I need some help. So, I have been doing some work with fractions, and this came up: 3/21. I have no idea how to pronounce the 21 part. Is it twenty-oneth or..? I have no clue, so can someone give me the correct pronunciation?
How you say it depends on the context.
If it comes up in a discussion of mathematics you would say "three over twenty-one". Since you asked while you're thinking about fractions that's the answer.
In everyday speech, that or "three twenty-firsts" would do. (I wonder where it might come up in everyday speech.)
Of course 3/21 = 1/7, so "one seventh" might work too.
When you get to algebra and want to talk about (ax+b)/(cx+d) you have no other way than to say "a x plus b over c x + d".
In mathematics, the numerator is always pronounced as a cardinal number and the denominator is always pronounced as an ordinal number. This answer may be helpful for further clarification.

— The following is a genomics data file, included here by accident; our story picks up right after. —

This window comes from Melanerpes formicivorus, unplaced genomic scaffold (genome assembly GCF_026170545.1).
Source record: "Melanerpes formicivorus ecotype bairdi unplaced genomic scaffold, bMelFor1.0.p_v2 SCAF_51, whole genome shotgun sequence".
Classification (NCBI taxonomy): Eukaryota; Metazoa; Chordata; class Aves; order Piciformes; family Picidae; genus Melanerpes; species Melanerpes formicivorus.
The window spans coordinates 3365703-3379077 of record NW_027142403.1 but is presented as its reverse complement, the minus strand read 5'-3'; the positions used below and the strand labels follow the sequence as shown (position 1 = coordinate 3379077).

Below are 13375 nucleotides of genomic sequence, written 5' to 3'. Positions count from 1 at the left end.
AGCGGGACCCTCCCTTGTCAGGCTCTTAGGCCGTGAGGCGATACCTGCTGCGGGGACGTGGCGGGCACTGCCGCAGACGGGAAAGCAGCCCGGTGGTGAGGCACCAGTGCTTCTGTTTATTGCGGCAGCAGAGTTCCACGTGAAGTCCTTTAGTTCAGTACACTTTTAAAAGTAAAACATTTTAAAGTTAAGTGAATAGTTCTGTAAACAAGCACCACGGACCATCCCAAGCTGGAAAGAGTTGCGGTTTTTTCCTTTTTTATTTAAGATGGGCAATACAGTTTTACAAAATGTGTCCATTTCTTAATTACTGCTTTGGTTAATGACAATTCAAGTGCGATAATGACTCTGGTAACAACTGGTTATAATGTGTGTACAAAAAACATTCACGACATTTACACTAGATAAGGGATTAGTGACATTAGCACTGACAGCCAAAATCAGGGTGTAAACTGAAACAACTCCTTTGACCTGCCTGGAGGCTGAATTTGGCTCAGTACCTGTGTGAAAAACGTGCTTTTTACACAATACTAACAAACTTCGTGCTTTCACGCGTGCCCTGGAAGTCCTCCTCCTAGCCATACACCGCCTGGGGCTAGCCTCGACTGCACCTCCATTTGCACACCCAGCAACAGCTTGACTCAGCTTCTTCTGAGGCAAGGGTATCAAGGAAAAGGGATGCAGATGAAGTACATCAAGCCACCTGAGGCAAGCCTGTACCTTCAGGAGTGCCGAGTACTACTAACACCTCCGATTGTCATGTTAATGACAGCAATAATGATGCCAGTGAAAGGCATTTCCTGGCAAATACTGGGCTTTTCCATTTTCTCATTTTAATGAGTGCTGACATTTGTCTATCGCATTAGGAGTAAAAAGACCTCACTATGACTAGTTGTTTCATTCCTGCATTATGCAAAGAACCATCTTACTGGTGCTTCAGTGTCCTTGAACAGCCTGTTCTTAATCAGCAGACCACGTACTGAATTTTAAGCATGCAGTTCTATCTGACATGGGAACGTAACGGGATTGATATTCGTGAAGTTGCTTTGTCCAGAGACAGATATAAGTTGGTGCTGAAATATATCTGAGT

So the pronunciation should be "three twenty-firsts." In common speech, though, you could say, "Three out of twenty-one," or something similar. You will even hear from some people, "Three on twenty-one," or "Three by twenty-one."
If it's a date rather than a fraction, a US speaker would likely say "three twenty-one" when the context was clear, or "March 21st" if the context were not unambiguously a date. In American English (the military being a notable exception) the standard numeric format for dates is typically
dd/mm/yyyy. Absent other cues, I'd assume 3/21 is a date and say it that way.
Other answers have addressed fractions, so I can add little there, but "three twenty-firsts" or "3 out of 21" would not be uncommon ways to express this conversationally. However, this is simply unlikely to come up often in casual conversation as the number of items that come in packs of 21 is...well, I can't even think of one offhand.
In conversation, I'd usually expect to hear "I'll have three of those [uncounted items]" or (assuming it's a cake or pizza in 21 slices) "I'll take three slices, please!" without reference to what fraction of the whole that represents. Numeric precision isn't generally required in casual contexts, but your situation may differ.